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Who would suffer if antiabortion activists get their way?

Who would suffer if antiabortion activists get their way?
Demonstrators hold signs outside the Supreme Court on July 9 after President Trump announced his nomination of Brett Kavanaugh to the high court. (Cliff Owen / Associated Press)

To the editor: Reading your editorial on states passing flagrantly unconstitutional antiabortion laws, I thought that for one to have a voice regarding abortion, he or she must meet some simple requirements.

First and foremost, you must be female. You should also have adopted a child or be raising one that is the product of rape. You must also be mentally, physically and financially capable of raising a child (just for the basics, it costs more than $230,000).

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A child needs to be loved and nurtured, and yet anyone of questionable character or mental capacity can freely produce offspring. So, who ends up suffering in the long run?

Unless antiabortion advocates — including judges, politicians and activists — meet at least one of the criteria above, they should politely keep their opinions to themselves.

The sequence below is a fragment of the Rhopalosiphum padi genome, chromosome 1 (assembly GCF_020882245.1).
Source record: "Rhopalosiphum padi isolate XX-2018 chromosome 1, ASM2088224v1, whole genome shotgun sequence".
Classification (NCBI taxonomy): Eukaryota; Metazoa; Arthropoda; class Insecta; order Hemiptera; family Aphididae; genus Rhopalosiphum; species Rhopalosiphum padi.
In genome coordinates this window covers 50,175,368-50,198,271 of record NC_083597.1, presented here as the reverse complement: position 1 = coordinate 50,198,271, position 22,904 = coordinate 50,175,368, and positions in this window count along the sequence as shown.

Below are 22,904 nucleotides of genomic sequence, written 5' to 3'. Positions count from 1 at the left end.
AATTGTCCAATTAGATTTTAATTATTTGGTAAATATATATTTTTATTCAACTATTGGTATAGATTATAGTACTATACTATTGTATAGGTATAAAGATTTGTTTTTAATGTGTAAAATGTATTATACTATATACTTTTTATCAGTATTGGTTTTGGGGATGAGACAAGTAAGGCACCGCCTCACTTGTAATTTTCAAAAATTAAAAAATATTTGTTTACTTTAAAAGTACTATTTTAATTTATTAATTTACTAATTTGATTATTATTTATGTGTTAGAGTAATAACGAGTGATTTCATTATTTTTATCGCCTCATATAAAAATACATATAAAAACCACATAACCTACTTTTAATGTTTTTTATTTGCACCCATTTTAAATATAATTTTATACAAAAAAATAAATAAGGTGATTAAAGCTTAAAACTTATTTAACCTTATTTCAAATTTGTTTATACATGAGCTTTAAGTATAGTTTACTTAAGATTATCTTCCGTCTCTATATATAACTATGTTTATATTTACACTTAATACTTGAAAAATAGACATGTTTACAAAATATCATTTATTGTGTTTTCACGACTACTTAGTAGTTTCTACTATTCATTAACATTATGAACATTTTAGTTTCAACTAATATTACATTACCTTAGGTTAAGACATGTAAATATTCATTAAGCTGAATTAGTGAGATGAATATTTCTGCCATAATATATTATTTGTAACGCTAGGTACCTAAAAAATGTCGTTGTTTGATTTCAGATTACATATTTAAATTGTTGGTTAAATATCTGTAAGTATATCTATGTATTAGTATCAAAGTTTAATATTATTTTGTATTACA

Patty Easton, Los Angeles

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To the editor: Bowers vs. Hardwick, Lawrence vs. Texas — why doesn’t the Los Angeles Times’ editorial board cite these cases and acknowledge the elephant in the room in the Roe vs. Wade debate?

Simple: Then readers would know that their precious “constitutional right” to an abortion can be overturned by a single vote by an unelected federal court. If Bowers wasn’t “settled law” (it was overturned by Lawrence), then Roe vs. Wade is also vulnerable.

I have no problem with California’s pro-abortion amendment or any other state’s constitutional legislation that allows abortion. The legislative process provides a measure of protection for the rights of the citizens in those states.

But I will continue to fight for Roe to be overturned, because judicial overreach is a true hazard to the republic.

David Pohlod, Oak Park

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